Commemoration of the liberation of Buchenwald Concentration Camp

In April 1945, the Buchenwald and Mittelbau-Dora concentration camps were liberated. This year’s commemoration focused on remembering the imprisoned Sinti and Roma.

Jacques Delfeld stands at a lectern during his memorial speech. In front of him are many wreaths of flowers. Behind him are large-format posters with pictures of the liberation of Buchenwald concentration camp.
Jacques Delfeld (left) during his memorial speech together with Doreen Denstädt, Minister of Justice and State Commissioner against Antigypsyism in Thuringia (centre), Professor Jens-Christian Wagner, Director of the Buchenwald and Mittelbau-Dora Memorials Foundation (Photo: Documentation and Cultural Center of German Sinti and Roma)

In the context of the mass arrests in 1938/1939, hundreds of Sinti and Roma were also deported to concentration camps – including Buchenwald. Abused as labor slaves for SS-owned factories, a large number of the prisoners fell victim to the inhumane living conditions and the terror of the guards.

In 1944, the SS brought about 1,800 Sinti and Roma from Auschwitz-Birkenau to Buchenwald. For most of them, the camp was only a transit station. After only a short time, the SS sent them on to Mittelbau-Dora, Ellrich or Harzungen. Here they are used as forced laborers under inhumane conditions; only a few survived.

On September 26, 1944, two hundred Sinti and Roma – most of them children and adolescents – were sent from Buchenwald concentration camp on an extermination transport to Auschwitz. Except for two survivors, they were all killed in the gas chambers two weeks later. Today, a memorial commemorates the deported and murdered Sinti and Roma at the former Block 14 in Buchenwald.

Jacques Delfeld, vice chairman of the Central Council of German Sinti and Roma, called on the German state and authorities in the main commemorative speech to finally start taking the growing antigypsyism seriously.

“Not only in Germany, but also in Europe, right-wing extremist and nationalist groups and parties are openly agitating against our democratic constitutional state and also against minorities. They are trying to make antigypsyist, antisemitic and racist arguments acceptable again and are fomenting violence.”

Jacques Delfeld

In view of the fate of several hundred thousand Sinti and Roma murdered by the National Socialists, he said, remembrance is an important requirement for recognizing dangers to our state today at an early stage.

Trees of remembrance for Sinti and Roma

Along the routes of the death marches on which the prisoners of Buchenwald concentration camp were driven by the SS to the Bavarian concentration camp Flossenbürg in April 1945, people have been planting trees collectively since 1999. They are financed through tree sponsorships. Thus, piece by piece, a path of living memory is being created.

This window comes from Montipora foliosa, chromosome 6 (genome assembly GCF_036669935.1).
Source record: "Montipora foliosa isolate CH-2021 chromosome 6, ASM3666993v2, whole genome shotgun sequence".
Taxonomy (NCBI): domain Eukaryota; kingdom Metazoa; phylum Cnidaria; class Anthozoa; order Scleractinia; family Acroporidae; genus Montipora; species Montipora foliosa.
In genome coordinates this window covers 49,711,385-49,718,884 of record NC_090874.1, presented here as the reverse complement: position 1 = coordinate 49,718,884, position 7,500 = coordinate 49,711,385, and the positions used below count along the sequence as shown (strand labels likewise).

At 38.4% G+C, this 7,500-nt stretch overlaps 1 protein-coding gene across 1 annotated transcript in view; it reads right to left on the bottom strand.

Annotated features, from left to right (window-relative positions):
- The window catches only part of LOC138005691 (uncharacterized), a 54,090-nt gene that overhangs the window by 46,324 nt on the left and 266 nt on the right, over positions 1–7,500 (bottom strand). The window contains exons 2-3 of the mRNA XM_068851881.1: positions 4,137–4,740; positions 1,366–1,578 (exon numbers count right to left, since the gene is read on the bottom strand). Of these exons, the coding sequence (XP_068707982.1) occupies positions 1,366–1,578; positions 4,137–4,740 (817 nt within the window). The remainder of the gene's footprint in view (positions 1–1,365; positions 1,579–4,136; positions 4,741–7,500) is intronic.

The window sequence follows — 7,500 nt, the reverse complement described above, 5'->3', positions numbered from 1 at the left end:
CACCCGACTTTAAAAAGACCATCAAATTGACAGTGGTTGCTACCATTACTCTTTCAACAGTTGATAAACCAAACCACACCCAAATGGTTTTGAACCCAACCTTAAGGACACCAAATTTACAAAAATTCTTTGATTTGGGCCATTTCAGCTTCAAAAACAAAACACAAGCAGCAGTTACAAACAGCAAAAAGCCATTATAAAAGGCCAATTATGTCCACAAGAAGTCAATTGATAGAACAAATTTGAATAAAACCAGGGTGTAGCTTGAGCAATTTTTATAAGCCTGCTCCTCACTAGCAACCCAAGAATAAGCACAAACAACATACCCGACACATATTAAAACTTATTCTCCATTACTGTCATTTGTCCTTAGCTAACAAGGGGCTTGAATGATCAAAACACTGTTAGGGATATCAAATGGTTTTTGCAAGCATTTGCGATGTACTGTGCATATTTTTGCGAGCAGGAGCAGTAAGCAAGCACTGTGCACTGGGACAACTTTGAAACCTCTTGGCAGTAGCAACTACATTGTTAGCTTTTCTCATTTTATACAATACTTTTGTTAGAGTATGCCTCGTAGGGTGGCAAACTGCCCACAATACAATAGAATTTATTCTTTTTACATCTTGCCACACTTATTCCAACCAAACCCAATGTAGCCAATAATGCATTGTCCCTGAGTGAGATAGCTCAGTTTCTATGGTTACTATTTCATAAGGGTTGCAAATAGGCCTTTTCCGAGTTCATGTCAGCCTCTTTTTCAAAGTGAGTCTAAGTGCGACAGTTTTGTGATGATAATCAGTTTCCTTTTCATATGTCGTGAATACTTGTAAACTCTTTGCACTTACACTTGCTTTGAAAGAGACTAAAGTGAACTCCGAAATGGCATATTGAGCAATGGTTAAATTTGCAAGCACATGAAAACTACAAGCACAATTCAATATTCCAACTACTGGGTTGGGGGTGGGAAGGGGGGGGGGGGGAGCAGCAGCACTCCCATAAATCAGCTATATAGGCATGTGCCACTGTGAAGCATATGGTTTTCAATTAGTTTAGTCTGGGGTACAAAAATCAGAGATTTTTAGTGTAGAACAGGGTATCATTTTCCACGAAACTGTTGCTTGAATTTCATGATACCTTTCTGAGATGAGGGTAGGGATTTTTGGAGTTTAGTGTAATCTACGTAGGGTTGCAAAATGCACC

For the Student Association of Sinti and Roma in Germany, Chairman Francesco Arman and student Melody Steinbach planted a beech tree during the commemoration ceremony. Melody Steinbach’s great-grandfather, Erwin Steinbach, was himself imprisoned in the concentration and extermination camps Auschwitz-Birkenau, Buchenwald and Mittelbau-Dora. He was one of the small number of Sinti and Roma who survived imprisonment.

Francesco Arman planting a tree. He holds a shovel in his hand.
Tree planting of the student association (Photo: Documentation and Cultural Center of German Sinti and Roma)
Melody Steinbach speaks into a microphone on the grounds of the Buchenwald concentration camp memorial.
Melody Steinbach during the opening speech at the Memorial to the Murdered Sinti and Roma (Photo: Documentation and Cultural Center of German Sinti and Roma)

Outdoor exhibition

The examination of the history of Buchenwald concentration camp is supported by many people and initiatives, including the Documentation and Cultural Center. Together with this network, the Memorial organizes the station trail “History. Knowledge. Action. A path through Buchenwald”. This involves visiting various historical sites in the former concentration camp, whose significance is explained through recitations, statements and an outdoor exhibition.

The various stations of the exhibition either pick up on events from the camp’s history or deal with specific groups of victims. At Station 5, dedicated to the murdered Sinti and Roma, Melody Steinbach recalled the fate of our people.

The station is sponsored by the Central Council of German Sinti and Roma together with the student association.

Further information on the Buchenwald Memorial